Masks, screens and empty chairs as G20 summit goes virtual amid COVID-19


The pandemic has reduced the annual gathering of world leaders to a massive webinar.


Masked journalists showed up at a ballroom-turned-media center in Riyadh on Saturday after mandatory temperature checks, to physically cover a virtual G20 summit originally intended as a big exit party for Arabia Arabia.

The media room at the capital’s Crown Plaza hotel would have been filled with hundreds of international journalists had it not been for the coronavirus pandemic that reduced the annual gathering of world leaders to a giant webinar.

As the summit opened, the handful of foreign media in attendance pointed their cameras at a large, glittering screen where world leaders appeared in multiple small windows – one shuffling newspapers, another calling for technical help, and a casually chatting with an assistant.

For Saudi Arabia, the first Arab country to host the summit, the media center – a cavernous, chandelier-strewn room filled with mostly unoccupied workstations – is emblematic of a missed opportunity to showcase its ambitious modernization effort.

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“It is an act of God,” said Adel al-Jubeir, the kingdom’s minister of state for foreign affairs, referring to the pandemic that made a physical summit impossible.

The austere kingdom has undergone a radical transformation over the past three years: the driving ban for women has been lifted, movie theaters have reopened, and social mixing of the sexes has become increasingly common as religious police once dreaded had become toothless.

“It would have been good if thousands of people came to Saudi Arabia, walk the streets, meet Saudi men and women, see the changes that have taken place in the country, feel the changes,” Jubeir said during a press briefing before the summit.

‘White oil’

A physical summit would also have been an opportunity to highlight the tourism potential of the kingdom – the new “white oil” that the petro-state wants to develop to diversify its income.

Saudi Arabia is blessed with breathtaking landscapes, but tourism remains a tough sell in a country with strict social codes and an absolute ban on alcohol.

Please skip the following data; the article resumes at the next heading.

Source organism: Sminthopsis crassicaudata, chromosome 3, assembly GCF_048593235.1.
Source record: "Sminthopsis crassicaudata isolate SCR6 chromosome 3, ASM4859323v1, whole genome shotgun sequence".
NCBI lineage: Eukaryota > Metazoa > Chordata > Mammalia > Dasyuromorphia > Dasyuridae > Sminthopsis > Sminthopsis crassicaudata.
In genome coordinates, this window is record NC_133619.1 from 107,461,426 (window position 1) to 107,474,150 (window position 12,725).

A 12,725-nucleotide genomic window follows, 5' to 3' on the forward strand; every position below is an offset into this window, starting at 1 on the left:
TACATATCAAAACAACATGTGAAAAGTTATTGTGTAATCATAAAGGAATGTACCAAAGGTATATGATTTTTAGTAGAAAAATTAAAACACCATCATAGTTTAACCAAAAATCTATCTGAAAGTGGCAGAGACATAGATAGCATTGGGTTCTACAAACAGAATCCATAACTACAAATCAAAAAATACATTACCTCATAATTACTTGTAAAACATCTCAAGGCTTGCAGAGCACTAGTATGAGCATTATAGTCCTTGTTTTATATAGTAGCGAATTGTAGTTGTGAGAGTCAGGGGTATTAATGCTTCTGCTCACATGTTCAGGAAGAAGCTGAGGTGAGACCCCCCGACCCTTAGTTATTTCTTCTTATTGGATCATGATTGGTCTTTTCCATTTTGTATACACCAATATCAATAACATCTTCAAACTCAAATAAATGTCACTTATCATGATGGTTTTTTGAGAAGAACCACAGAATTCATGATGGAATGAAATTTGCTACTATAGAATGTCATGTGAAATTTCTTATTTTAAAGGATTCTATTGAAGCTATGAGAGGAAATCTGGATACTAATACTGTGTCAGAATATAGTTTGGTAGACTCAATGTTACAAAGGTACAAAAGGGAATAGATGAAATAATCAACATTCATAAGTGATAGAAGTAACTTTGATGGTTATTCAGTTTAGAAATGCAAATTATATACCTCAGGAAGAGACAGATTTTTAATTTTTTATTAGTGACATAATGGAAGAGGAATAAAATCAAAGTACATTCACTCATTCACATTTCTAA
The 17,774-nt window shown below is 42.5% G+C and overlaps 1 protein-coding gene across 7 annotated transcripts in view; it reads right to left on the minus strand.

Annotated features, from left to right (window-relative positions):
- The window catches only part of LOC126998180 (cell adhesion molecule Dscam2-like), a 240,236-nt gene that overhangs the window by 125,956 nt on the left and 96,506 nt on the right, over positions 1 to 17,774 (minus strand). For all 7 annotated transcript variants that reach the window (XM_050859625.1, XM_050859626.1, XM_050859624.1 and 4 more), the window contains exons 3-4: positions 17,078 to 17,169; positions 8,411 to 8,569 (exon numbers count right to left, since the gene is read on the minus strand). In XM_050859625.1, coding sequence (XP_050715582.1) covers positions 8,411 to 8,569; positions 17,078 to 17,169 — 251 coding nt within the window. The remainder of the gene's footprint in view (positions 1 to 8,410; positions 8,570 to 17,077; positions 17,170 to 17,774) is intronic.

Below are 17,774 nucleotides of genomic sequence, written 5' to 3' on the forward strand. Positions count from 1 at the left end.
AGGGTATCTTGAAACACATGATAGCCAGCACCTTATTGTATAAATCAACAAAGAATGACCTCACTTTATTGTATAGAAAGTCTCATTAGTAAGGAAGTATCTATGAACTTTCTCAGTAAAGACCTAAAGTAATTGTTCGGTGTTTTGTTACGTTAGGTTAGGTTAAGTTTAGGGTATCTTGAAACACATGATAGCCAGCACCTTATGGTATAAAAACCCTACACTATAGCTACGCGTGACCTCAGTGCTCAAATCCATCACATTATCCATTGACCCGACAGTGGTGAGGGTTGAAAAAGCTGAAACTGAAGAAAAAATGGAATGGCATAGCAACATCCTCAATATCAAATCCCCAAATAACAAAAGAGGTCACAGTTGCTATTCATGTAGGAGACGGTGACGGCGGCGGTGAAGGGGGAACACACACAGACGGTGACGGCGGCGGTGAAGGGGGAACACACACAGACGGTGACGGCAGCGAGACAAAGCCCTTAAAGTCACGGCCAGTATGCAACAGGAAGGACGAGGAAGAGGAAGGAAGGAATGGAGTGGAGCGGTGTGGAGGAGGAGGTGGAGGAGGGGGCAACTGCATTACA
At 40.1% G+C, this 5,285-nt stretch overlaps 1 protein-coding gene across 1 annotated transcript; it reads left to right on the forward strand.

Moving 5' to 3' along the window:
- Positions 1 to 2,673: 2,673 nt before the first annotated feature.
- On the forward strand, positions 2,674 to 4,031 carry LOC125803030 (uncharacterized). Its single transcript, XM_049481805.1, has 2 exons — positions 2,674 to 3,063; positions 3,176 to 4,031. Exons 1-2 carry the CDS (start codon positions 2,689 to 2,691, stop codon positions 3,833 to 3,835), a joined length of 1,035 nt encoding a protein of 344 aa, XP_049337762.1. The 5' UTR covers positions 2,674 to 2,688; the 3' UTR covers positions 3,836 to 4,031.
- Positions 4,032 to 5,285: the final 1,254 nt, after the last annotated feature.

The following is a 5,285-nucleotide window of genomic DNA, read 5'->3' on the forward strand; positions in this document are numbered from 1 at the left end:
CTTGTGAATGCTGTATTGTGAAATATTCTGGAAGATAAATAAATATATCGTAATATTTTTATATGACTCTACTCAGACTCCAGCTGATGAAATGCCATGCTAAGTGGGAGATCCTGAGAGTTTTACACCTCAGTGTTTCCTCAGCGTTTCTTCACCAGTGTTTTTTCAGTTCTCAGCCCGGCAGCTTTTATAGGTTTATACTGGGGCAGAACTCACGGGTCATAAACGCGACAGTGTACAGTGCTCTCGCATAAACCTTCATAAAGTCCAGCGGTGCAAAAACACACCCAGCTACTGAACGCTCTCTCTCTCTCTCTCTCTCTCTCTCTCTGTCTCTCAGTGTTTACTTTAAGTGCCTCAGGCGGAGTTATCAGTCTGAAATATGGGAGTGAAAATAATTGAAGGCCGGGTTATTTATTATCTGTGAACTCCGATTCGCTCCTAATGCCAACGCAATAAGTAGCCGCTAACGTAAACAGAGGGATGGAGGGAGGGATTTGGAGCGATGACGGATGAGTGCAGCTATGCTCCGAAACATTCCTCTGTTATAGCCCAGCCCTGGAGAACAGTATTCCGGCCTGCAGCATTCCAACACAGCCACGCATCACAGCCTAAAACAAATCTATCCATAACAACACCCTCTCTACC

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Yet the government has sought to make the most of the physical media hub.

Adorned with portraits of Saudi destinations, the center could be mistaken for a tourism fair.


The livery waiters offered four different types of Arabian coffee – each from a different corner of the kingdom.

Coffee table books touting Saudi culinary delights have been placed alongside guidebooks to destinations such as the historic town of Al Ula and the hill station of Abha – places of immense natural beauty but little known outside the country.

The kingdom hosted a media dinner on the eve of the summit in the historic town of Diriyah, near Riyadh and known for its traditional mud-brick architecture.

Dressed in loose traditional thobes and tight daggers, the dancers swayed and swayed amid the ruins.

To highlight other government plans, journalists were offered official interviews and briefings on the sidelines of the summit that were unrelated to the G20 – including Saudi ministers of education and sports.

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And as global activists sought to draw attention to the kingdom’s human rights record, the government seemed determined not to let the issue overshadow the forum.

During one of these briefings, Investment Minister Khalid al-Falih was asked whether negative headlines – including those about the gruesome murder of journalist Jamal Khashoggi in 2018 at the Saudi consulate in Istanbul – had detracted from investment potential.

In a country where officials are not used to tough questions from reporters, the moderator asked the reporter to take the matter elsewhere.

But Falih insisted on responding.

“Investors are not journalists, investors are looking for countries where they can trust an effective government that has proper economic decision-making,” he shrugged.

(This story was not edited by The Bharat Express News on Social Platforms.)



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